New research, led by Edge Hill University, has for the first time uncovered the scale of violence against children in sport in the UK and across Europe.
The study, called Child Abuse in Sport: European Statistics (CASES), has been led by Mike Hartill at Edge Hill (UK) and Bettina Rulofs at Wuppertal University (Germany) with help from colleagues from across Europe. Data was collected from 10,302 adults in the UK, Austria, Belgium, Germany, Romania and Spain.
It is the first such study of this scale and the first prevalence study of its kind in sport in the UK and several other partner countries. The study investigated a wide range of behaviours that can be harmful to athletes from verbal harassment and physical violence through to sexual abuse and neglect.
Key findings show that:
- 65% of adults (aged 18-30) reported experiencing psychological violence as children.
- 44% reported experiencing physical violence inside sport as children.
- Neglect was experienced by 37% of respondents.
- 35% reported experiencing non-contact sexual violence.
- 20% reported contact sexual violence.
- The prevalence of interpersonal violence against children is lowest for respondents in recreational sport (68 percent) and highest for those who competed in international sport (84 percent).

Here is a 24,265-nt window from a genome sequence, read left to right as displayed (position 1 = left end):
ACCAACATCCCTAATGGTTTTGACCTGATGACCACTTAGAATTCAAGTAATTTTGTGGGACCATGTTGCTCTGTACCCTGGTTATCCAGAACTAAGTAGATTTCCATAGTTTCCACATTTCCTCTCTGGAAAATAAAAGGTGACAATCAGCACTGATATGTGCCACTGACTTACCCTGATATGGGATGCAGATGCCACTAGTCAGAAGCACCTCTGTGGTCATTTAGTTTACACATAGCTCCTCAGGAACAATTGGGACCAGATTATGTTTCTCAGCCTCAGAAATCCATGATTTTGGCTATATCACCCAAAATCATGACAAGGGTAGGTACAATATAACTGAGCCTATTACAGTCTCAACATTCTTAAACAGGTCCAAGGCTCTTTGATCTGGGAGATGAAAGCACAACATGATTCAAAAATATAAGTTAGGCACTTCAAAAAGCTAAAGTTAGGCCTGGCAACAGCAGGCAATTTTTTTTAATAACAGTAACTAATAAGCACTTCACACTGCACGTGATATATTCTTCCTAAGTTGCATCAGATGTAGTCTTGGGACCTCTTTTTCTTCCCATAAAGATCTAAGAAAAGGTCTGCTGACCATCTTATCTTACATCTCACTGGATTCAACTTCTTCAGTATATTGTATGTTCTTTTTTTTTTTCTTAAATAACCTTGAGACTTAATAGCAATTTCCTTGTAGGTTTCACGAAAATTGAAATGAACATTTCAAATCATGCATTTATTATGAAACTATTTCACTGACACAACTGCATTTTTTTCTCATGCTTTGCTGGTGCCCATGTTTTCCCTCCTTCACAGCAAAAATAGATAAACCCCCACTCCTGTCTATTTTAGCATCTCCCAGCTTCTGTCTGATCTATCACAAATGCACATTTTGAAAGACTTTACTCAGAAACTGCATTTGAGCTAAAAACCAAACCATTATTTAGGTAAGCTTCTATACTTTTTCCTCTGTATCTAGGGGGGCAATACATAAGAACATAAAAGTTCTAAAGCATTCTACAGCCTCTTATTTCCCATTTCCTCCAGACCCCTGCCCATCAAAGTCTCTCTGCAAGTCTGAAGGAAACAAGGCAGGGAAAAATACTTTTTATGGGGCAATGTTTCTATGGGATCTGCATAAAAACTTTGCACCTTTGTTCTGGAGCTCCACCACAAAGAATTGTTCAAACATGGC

- Figures for each form of interpersonal violence were broadly similar across countries, suggesting the problem is not unique to one country.
It should be noted that the incidence of interpersonal violence against children in sport, was slightly lower than the incidence in the general community in each country surveyed.
While most people recall their experience of sport as children positively, sport is not immune from violence against children and this is timely research to remind sporting organisations that they must have strong safeguarding policies in place to ensure children are protected from violence and abuse, according to the researchers from Edge Hill University who worked on the report.
Professor in the Sociology of Sport Mike Hartill led the study. He said: “Our findings are obviously of great concern. We have seen a number of high-profile cases of child abuse in sport in recent times, but this research helps us to understand the scale of the problem more clearly.
“The data shows that these experiences are common in the sports sector which is supposed to provide children with a positive and healthy space.”
While it found that 85% of adults reported having a positive experience in sport as children, three-quarters reported having had at least one experience of interpersonal violence inside sport before they turned 18.
Professor Hartill – who is also Director of Edge Hill’s Centre for Child Protection and Safeguarding in Sport (CPSS), added: “Unfortunately, these findings indicate a sector that has done too little to address deep-rooted issues within sports. Those that govern sport in Europe must do far more than producing policy. The problem is ultimately rooted within the nature of the relationships between adults and children within sport.